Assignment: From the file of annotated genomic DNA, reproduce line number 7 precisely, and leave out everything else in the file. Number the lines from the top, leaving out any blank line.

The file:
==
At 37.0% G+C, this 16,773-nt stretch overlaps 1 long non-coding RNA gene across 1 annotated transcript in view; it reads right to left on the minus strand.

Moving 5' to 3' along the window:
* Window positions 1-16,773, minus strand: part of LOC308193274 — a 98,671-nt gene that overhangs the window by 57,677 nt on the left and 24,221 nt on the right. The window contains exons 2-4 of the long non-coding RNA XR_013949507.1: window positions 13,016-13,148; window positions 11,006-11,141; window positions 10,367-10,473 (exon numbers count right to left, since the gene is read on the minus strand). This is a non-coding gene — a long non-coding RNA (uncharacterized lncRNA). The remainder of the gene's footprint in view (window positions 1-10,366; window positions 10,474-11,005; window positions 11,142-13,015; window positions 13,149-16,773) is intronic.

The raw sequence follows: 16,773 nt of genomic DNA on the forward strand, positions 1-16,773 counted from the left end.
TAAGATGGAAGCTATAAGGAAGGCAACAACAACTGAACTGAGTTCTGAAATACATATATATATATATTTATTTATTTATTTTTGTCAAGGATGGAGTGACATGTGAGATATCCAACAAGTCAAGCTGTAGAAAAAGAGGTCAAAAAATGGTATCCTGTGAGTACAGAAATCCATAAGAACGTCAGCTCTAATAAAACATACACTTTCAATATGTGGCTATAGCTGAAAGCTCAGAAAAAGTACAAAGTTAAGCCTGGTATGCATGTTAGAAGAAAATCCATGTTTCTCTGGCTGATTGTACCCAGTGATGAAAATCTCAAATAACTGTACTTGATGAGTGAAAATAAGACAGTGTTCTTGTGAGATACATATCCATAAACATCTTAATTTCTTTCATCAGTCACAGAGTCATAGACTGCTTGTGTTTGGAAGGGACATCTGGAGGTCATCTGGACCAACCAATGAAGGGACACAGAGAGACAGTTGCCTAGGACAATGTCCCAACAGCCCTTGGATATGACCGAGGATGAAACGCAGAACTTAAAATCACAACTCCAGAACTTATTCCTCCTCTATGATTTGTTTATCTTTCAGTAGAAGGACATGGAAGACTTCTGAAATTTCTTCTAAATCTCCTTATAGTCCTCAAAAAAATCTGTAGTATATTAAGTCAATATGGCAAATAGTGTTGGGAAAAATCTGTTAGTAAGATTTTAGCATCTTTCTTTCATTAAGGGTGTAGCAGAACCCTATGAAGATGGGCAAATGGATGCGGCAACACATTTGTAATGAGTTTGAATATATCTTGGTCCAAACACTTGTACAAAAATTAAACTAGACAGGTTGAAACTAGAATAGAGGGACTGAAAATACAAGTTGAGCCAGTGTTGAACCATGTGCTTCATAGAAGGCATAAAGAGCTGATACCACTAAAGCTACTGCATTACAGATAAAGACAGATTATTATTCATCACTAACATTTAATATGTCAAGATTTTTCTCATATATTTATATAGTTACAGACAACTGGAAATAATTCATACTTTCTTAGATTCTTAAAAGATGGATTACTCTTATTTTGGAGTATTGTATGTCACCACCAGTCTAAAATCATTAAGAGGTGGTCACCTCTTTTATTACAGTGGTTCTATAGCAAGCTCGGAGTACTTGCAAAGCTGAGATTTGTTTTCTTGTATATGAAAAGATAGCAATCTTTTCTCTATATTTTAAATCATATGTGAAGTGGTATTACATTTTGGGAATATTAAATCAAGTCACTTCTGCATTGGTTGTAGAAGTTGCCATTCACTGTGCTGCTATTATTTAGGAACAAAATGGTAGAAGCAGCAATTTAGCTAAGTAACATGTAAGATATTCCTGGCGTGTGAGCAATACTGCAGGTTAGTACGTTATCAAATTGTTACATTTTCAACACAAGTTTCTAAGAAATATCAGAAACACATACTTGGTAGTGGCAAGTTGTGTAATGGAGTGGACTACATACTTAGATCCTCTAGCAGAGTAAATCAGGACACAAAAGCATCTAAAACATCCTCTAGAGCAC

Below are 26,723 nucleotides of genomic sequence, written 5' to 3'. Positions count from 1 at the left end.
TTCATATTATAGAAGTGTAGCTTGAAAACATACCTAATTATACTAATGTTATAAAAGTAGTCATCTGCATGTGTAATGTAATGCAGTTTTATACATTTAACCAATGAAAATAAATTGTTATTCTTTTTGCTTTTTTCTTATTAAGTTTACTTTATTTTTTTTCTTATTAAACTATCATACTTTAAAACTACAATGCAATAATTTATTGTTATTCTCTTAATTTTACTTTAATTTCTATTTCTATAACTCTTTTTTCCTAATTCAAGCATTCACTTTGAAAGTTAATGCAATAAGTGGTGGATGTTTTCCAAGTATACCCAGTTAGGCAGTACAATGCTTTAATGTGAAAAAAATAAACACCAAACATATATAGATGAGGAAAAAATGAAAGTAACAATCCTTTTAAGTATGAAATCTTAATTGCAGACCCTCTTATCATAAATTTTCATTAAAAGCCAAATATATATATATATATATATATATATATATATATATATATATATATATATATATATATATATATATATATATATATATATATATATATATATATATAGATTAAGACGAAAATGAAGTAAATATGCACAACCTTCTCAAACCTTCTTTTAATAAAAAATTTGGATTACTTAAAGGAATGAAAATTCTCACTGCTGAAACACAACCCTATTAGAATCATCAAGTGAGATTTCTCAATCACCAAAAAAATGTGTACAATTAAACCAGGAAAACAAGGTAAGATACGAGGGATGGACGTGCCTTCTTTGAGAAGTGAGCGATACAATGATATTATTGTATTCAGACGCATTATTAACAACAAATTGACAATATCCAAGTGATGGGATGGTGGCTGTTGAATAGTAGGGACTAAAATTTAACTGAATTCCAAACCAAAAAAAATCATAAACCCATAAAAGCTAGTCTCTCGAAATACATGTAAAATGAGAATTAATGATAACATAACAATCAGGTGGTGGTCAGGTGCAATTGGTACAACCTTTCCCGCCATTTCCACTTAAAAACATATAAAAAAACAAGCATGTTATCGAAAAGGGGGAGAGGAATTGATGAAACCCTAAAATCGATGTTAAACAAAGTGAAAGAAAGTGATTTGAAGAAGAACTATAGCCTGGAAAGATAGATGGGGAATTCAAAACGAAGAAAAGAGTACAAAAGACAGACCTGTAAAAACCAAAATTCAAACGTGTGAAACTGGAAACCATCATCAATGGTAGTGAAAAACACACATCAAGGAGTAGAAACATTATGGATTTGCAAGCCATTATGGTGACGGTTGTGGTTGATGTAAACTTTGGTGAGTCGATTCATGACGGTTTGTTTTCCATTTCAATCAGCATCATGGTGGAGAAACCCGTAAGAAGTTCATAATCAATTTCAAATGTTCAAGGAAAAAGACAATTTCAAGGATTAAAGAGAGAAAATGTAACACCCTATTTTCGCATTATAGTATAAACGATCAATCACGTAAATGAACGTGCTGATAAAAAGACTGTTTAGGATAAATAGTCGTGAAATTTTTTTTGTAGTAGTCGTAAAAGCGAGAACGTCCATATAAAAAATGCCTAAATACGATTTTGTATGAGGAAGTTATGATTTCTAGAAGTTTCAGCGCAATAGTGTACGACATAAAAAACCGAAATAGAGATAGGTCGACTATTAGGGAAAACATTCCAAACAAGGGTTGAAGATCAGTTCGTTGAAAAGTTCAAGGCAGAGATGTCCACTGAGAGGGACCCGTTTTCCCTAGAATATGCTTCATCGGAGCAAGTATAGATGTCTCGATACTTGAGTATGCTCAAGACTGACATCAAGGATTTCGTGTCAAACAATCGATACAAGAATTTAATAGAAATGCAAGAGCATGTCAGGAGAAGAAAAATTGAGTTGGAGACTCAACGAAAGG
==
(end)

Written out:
TTCATATTATAGAAGTGTAGCTTGAAAACATACCTAATTATACTAATGTTATAAAAGTAGTCATCTGCATGTGTAATGTAATGCAGTTTTATACATTTAACCAATGAAAATAAATTGTTATTCTTTTTGCTTTTTTCTTATTAAGTTTACTTTATTTTTTTTCTTATTAAACTATCATACTTTAAAACTACAATGCAATAATTTATTGTTATTCTCTTAATTTTACTTTAATTTCTATTTCTATAACTCTTTTTTCCTAATTCAAGCATTCACTTTGAAAGTTAATGCAATAAGTGGTGGATGTTTTCCAAGTATACCCAGTTAGGCAGTACAATGCTTTAATGTGAAAAAAATAAACACCAAACATATATAGATGAGGAAAAAATGAAAGTAACAATCCTTTTAAGTATGAAATCTTAATTGCAGACCCTCTTATCATAAATTTTCATTAAAAGCCAAATATATATATATATATATATATATATATATATATATATATATATATATATATATATATATATATATATATATATATATATATATATATATATATATAGATTAAGACGAAAATGAAGTAAATATGCACAACCTTCTCAAACCTTCTTTTAATAAAAAATTTGGATTACTTAAAGGAATGAAAATTCTCACTGCTGAAACACAACCCTATTAGAATCATCAAGTGAGATTTCTCAATCACCAAAAAAATGTGTACAATTAAACCAGGAAAACAAGGTAAGATACGAGGGATGGACGTGCCTTCTTTGAGAAGTGAGCGATACAATGATATTATTGTATTCAGACGCATTATTAACAACAAATTGACAATATCCAAGTGATGGGATGGTGGCTGTTGAATAGTAGGGACTAAAATTTAACTGAATTCCAAACCAAAAAAAATCATAAACCCATAAAAGCTAGTCTCTCGAAATACATGTAAAATGAGAATTAATGATAACATAACAATCAGGTGGTGGTCAGGTGCAATTGGTACAACCTTTCCCGCCATTTCCACTTAAAAACATATAAAAAAACAAGCATGTTATCGAAAAGGGGGAGAGGAATTGATGAAACCCTAAAATCGATGTTAAACAAAGTGAAAGAAAGTGATTTGAAGAAGAACTATAGCCTGGAAAGATAGATGGGGAATTCAAAACGAAGAAAAGAGTACAAAAGACAGACCTGTAAAAACCAAAATTCAAACGTGTGAAACTGGAAACCATCATCAATGGTAGTGAAAAACACACATCAAGGAGTAGAAACATTATGGATTTGCAAGCCATTATGGTGACGGTTGTGGTTGATGTAAACTTTGGTGAGTCGATTCATGACGGTTTGTTTTCCATTTCAATCAGCATCATGGTGGAGAAACCCGTAAGAAGTTCATAATCAATTTCAAATGTTCAAGGAAAAAGACAATTTCAAGGATTAAAGAGAGAAAATGTAACACCCTATTTTCGCATTATAGTATAAACGATCAATCACGTAAATGAACGTGCTGATAAAAAGACTGTTTAGGATAAATAGTCGTGAAATTTTTTTTGTAGTAGTCGTAAAAGCGAGAACGTCCATATAAAAAATGCCTAAATACGATTTTGTATGAGGAAGTTATGATTTCTAGAAGTTTCAGCGCAATAGTGTACGACATAAAAAACCGAAATAGAGATAGGTCGACTATTAGGGAAAACATTCCAAACAAGGGTTGAAGATCAGTTCGTTGAAAAGTTCAAGGCAGAGATGTCCACTGAGAGGGACCCGTTTTCCCTAGAATATGCTTCATCGGAGCAAGTATAGATGTCTCGATACTTGAGTATGCTCAAGACTGACATCAAGGATTTCGTGTCAAACAATCGATACAAGAATTTAATAGAAATGCAAGAGCATGTCAGGAGAAGAAAAATTGAGTTGGAGACTCAACGAAAGG